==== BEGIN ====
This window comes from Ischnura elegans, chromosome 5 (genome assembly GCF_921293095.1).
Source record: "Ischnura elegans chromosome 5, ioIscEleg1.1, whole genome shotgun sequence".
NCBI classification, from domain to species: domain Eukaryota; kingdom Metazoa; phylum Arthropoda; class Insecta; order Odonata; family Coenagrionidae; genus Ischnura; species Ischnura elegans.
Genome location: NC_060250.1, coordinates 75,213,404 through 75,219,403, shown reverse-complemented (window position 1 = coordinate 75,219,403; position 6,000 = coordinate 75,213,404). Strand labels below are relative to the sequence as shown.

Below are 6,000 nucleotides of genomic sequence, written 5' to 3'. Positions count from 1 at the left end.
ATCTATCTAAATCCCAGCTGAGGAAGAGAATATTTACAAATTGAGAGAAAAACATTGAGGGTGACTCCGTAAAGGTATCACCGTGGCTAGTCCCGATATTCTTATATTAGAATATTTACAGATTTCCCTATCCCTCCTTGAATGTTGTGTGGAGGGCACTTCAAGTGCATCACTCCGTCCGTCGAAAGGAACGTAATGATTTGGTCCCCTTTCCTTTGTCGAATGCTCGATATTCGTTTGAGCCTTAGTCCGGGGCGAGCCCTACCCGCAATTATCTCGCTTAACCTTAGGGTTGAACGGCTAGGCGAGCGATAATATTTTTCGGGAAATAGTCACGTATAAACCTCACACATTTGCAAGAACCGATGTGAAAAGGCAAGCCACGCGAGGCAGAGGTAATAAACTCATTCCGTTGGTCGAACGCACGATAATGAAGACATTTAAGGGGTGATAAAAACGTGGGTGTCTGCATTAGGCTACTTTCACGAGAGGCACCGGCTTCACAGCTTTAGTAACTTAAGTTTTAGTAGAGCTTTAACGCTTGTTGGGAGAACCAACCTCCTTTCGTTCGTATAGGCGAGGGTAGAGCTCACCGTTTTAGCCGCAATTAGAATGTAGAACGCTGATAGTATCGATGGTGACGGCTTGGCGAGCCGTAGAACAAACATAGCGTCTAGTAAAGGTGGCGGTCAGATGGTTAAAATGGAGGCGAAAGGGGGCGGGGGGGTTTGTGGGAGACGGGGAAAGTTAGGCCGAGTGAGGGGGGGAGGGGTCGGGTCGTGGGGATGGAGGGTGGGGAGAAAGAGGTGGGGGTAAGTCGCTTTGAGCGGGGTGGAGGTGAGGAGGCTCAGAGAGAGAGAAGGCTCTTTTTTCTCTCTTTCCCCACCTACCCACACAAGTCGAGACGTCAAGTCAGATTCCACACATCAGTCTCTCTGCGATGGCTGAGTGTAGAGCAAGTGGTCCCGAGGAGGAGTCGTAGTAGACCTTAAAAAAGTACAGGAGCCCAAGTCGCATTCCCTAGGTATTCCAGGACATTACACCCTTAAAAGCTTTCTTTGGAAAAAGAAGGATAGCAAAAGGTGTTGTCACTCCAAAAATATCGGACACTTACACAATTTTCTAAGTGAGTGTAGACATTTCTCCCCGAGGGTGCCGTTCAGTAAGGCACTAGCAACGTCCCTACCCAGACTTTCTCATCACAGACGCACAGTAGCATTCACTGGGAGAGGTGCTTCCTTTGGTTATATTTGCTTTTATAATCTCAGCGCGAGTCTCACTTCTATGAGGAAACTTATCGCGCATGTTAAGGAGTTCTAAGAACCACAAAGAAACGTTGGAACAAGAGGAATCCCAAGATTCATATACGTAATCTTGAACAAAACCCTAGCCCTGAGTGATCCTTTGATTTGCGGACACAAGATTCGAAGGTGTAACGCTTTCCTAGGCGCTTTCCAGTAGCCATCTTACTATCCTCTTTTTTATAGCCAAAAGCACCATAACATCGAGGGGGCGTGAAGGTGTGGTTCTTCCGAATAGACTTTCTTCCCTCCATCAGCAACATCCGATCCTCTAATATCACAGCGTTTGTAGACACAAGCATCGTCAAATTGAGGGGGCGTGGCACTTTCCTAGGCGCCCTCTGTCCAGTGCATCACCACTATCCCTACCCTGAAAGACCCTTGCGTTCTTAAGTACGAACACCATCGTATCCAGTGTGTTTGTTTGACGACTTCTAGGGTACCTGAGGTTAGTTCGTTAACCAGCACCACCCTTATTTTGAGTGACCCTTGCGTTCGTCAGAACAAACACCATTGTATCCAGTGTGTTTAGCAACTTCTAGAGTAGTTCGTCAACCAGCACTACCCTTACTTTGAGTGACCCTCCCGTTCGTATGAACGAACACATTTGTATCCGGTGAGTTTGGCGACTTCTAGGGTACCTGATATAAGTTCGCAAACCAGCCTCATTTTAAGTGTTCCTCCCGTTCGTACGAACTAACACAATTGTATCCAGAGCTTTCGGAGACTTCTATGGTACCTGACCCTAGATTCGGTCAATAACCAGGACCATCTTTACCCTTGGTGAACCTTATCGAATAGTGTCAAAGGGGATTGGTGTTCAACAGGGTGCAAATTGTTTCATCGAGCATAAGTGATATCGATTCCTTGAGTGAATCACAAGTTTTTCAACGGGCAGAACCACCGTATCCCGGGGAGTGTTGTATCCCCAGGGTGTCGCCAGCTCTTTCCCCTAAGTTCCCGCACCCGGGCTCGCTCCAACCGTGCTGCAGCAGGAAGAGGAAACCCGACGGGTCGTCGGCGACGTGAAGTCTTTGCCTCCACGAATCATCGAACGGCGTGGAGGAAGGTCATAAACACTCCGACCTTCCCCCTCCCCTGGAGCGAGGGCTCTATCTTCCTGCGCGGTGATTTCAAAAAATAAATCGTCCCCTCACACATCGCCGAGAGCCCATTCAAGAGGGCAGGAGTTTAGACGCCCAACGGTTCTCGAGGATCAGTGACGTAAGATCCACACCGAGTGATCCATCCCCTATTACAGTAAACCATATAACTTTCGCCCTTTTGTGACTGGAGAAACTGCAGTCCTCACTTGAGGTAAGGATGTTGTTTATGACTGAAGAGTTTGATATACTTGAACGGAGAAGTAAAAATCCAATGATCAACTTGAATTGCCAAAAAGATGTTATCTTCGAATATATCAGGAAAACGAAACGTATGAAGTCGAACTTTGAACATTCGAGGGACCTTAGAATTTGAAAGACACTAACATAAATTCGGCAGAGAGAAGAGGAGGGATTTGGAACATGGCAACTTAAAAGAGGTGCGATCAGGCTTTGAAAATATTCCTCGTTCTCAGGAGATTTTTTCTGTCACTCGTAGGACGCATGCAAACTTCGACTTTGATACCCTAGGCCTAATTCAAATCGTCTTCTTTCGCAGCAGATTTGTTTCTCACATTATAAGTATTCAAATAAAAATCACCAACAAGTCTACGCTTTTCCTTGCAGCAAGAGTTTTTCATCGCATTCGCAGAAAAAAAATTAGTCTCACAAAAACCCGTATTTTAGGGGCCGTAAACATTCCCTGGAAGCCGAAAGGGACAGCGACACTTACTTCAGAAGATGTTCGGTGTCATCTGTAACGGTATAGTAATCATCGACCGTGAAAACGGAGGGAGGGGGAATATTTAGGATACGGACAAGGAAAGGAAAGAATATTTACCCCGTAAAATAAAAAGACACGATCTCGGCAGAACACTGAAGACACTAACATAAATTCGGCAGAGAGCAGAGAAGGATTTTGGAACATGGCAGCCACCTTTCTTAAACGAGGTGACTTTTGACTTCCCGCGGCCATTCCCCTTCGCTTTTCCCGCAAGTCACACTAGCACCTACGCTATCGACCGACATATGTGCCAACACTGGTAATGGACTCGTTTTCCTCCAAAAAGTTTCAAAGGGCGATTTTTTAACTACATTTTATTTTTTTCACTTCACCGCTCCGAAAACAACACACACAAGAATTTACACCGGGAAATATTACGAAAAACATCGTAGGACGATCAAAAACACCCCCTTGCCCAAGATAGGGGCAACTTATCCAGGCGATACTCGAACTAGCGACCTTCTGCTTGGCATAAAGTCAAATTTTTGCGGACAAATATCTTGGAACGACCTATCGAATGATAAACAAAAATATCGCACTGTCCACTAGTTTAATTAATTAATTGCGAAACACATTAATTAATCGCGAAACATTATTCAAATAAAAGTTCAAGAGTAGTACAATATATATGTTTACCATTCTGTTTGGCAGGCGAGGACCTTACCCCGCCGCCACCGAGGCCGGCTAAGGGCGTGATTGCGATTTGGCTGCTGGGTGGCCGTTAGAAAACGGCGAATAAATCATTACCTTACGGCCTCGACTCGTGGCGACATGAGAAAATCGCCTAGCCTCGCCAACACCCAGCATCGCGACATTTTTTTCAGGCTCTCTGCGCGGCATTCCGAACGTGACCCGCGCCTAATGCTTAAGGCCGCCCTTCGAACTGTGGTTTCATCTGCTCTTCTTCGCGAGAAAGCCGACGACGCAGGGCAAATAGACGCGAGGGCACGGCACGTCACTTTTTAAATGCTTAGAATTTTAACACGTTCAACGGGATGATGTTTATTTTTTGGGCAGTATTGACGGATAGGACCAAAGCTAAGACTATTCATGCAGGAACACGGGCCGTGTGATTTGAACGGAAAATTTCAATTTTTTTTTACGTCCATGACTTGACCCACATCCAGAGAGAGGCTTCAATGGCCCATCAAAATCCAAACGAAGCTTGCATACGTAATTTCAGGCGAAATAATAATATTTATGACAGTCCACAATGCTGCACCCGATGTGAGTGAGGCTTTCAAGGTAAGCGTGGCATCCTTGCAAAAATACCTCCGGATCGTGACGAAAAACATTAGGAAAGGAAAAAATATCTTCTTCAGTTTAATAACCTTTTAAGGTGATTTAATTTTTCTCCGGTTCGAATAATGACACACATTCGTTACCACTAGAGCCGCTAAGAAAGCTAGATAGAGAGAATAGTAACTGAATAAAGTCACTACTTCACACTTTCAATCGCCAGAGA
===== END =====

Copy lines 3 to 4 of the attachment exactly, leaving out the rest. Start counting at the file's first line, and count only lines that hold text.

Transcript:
NCBI classification, from domain to species: domain Eukaryota; kingdom Metazoa; phylum Arthropoda; class Insecta; order Odonata; family Coenagrionidae; genus Ischnura; species Ischnura elegans.
Genome location: NC_060250.1, coordinates 75,213,404 through 75,219,403, shown reverse-complemented (window position 1 = coordinate 75,219,403; position 6,000 = coordinate 75,213,404). Strand labels below are relative to the sequence as shown.